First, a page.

Progressives may ignore…the question of whether men who have served their country in uniform are entitled to special economic consideration in the name of patriotism. They cannot afford to ignore the fact that the fate of a generation is at stake and that the settling-up of a wide and socially constructive system of benefits is of the deepest significance to the future of the democratic philosophy.
Today, it hardly needs pointing out, the federal government is assumed to hold responsibility for the social and economic security of all citizens. This is why the fights over veteran-related legislation, and particularly in regards to the Department of Veteran Affairs, in fact often have very little to do with actual considerations about the positive welfare of the nation’s veterans: They are inevitably now proxy fights about the role of government in providing for the needs of its citizens at the individual level.
The story of the American veteran, it turns out, is a whole-of-America story, even while it might be hidden.
From Citizen-Soldiers to Soldier-Citizens
As then-Commander in Chief of the Continental Army George Washington knew, it is not so difficult to turn citizens into soldiers. Turning those soldiers back into citizens is the infinitely more difficult task. As Reed Robert Bonadonna puts it, soldiers “walk the weird wall at the edge of civilization.” Soldiers are bred out of and for violence, but in order to have and ensure peace. When soldiers are trained and deployed on the battlefield to close with and destroy an enemy, they are the physical executors of government power. They are uniquely creatures of politics: The state calls their identity as soldiers into being and then dismisses them, framing that identity with so many legislative words and regulations. Their official activity is the rawest of all political activities, if we embrace Clausewitz’s dictum about war being “the continuation of politics through other means.” Soldiers are thus bred to a sense of official, if not great, purpose. What happens when such purpose disappears from their day-to-day lives? Can former soldiers ever truly be civilians again? And content to be so?
For democracies, this challenge is even more compounded: If military service is not simply the ultimate expression of civic virtue but is also the highest duty of citizenship, are veterans in fact superior citizens? What are they rightly owed by their country, and what can they rightly claim from their fellow citizens? How considerations of freedom and equality factor into this equation is not easily answered, especially within the context of limited government. (I have written previously for Law & Liberty on these questions.)
Washington and his generation appear to have understood that to answer these questions, it would always be insufficient to contextualize former soldiers within the framework of their past, and of past wars. Like the Ancients, Washington understood that making soldiers involves the cultivation of an Achillean thumos, or spiritedness, which enables them to do what they need to do in the face of death. Anticipating 20th-century sociologist Willard Waller, Washington wrestled with the puzzle of how to understand thumos and how to deploy it toward civic ends after and outside a time of war. Plato, Washington, Homer, and Waller, each understood spiritedness to be a neutral force, but one that is always on the lookout, as it were, for a cause to serve.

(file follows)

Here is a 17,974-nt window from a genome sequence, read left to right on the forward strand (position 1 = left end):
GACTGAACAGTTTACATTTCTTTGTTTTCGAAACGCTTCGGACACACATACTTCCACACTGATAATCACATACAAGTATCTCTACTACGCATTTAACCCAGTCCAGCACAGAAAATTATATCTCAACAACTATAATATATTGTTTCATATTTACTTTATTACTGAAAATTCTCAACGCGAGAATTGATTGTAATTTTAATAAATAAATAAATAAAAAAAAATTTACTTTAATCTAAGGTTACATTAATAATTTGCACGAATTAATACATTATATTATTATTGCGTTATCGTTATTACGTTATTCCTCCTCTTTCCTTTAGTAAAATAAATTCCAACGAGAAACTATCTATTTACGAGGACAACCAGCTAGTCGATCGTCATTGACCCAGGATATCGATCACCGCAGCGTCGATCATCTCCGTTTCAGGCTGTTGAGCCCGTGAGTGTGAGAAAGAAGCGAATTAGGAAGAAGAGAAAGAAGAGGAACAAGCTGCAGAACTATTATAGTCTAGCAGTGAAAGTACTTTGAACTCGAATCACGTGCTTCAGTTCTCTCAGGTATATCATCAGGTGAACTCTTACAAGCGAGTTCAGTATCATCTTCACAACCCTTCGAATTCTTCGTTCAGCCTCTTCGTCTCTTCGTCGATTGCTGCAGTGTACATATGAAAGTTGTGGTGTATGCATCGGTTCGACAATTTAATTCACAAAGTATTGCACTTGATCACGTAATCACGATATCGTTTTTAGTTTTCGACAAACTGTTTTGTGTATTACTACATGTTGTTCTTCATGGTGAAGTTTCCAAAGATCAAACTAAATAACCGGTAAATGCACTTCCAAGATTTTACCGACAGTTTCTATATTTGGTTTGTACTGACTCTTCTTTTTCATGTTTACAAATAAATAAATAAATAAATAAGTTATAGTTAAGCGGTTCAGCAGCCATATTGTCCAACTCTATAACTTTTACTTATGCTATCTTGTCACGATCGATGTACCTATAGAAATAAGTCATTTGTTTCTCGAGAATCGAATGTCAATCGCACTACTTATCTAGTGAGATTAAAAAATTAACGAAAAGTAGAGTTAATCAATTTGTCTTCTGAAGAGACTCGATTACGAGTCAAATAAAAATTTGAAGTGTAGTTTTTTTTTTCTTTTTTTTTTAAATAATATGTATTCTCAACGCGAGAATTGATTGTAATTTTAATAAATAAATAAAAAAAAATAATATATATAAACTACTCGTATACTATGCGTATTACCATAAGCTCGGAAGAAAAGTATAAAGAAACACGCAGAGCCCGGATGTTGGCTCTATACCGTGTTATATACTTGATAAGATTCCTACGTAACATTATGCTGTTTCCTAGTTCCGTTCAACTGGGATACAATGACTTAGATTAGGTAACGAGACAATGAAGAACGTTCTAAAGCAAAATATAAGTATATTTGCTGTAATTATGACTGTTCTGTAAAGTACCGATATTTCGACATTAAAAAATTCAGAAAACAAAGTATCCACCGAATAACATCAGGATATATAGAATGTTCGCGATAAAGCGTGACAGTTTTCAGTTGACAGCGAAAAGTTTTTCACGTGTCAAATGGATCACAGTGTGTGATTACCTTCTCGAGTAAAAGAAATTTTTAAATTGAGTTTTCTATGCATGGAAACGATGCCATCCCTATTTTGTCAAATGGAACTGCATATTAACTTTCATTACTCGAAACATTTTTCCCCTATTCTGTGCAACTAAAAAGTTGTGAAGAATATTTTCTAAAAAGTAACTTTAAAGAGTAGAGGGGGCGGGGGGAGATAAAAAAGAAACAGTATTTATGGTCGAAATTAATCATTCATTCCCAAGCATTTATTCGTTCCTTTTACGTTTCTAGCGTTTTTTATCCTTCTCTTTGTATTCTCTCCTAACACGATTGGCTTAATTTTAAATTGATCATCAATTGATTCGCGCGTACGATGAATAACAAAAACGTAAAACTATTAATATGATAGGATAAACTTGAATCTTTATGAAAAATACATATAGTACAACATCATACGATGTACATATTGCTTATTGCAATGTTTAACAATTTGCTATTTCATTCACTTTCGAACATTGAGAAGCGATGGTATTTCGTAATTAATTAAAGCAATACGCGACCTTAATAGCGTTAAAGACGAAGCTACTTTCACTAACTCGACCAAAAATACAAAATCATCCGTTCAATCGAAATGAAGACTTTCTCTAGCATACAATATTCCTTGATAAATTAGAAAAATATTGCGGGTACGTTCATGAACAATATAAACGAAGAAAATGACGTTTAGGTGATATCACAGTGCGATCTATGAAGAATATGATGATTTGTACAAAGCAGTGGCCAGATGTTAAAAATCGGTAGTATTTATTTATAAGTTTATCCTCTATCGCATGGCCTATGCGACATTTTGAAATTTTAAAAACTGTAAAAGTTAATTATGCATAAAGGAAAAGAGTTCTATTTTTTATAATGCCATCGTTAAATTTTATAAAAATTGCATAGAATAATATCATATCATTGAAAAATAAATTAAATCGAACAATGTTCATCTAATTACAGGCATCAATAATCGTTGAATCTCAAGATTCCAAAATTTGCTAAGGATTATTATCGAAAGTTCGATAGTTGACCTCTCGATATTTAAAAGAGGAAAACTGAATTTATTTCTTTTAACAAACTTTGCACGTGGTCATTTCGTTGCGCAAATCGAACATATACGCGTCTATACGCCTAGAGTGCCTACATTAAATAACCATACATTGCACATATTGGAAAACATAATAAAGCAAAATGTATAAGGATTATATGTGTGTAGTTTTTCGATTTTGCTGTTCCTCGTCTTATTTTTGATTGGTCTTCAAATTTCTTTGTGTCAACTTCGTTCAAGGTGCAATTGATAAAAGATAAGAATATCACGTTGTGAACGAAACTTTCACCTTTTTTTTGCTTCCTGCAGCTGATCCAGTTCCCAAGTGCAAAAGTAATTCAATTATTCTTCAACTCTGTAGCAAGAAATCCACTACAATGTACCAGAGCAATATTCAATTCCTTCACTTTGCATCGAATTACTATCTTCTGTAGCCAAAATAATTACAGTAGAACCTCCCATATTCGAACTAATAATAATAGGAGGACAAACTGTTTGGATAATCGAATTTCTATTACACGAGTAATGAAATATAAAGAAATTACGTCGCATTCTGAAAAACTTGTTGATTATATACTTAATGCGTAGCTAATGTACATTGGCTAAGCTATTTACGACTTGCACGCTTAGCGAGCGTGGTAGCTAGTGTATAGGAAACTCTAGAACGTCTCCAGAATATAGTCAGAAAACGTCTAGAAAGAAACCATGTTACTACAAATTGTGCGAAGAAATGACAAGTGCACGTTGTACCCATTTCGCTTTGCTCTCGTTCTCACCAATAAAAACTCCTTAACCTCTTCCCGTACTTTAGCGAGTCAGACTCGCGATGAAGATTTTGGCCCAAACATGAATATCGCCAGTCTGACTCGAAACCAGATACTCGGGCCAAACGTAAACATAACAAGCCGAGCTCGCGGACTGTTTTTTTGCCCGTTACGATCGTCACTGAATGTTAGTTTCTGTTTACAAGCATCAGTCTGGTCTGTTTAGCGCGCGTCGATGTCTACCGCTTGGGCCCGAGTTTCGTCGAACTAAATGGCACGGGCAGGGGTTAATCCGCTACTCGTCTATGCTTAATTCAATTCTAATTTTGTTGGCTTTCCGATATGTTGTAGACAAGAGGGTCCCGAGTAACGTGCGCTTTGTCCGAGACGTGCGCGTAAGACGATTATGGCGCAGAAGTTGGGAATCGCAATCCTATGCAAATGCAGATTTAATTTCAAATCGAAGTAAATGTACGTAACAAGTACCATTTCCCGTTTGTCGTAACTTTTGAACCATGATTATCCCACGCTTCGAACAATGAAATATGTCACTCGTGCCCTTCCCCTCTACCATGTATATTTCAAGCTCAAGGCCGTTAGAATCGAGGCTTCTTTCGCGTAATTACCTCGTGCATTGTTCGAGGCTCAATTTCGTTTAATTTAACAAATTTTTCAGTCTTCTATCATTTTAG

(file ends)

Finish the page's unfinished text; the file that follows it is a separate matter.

And thus we find George Washington presciently advising his veterans, in his 1783 Farewell Orders to the Armies of the United States, of the tense psychological dynamics they will face once separated from military service. He urges them to view their service as one rung of experience on the ladder of their personal identity, and so to direct their energies into industrial, commercial, and agrarian pursuits, so as to “prove themselves not less virtuous and useful as Citizens, than they [were] persevering and victorious as soldiers.”
Washington felt intuitively that veterans needed to maintain a sense of self after military service, and that ex-soldiers’ veteran status ought to be only one (temporary) part of their American identity.
Reflecting the insight that thumos is a force deployable for positive and negative ends, the first decades of the United States show how many veterans did indeed build up America through western land settlement, agrarian cultivation, entrepreneurship, and continued public service. The Virginia Military District after the American Revolution, so designated in order to exchange land for payment to Virginia’s Revolutionary War veterans, is one concrete example of this—populated with veterans, this territory essentially became the state of Ohio. Those decades also show how veteran thumos could be destructive of civil society—witness, for instance, Shays’ Rebellion. As Dixon Wecter has noted in When Johnny Comes Marching Home, a combination of soldierly impatience, civil fickleness, and murky economic problems complicated the Continentals’ return to civilian life, in a pattern repeated after every major armed conflict involving American forces since.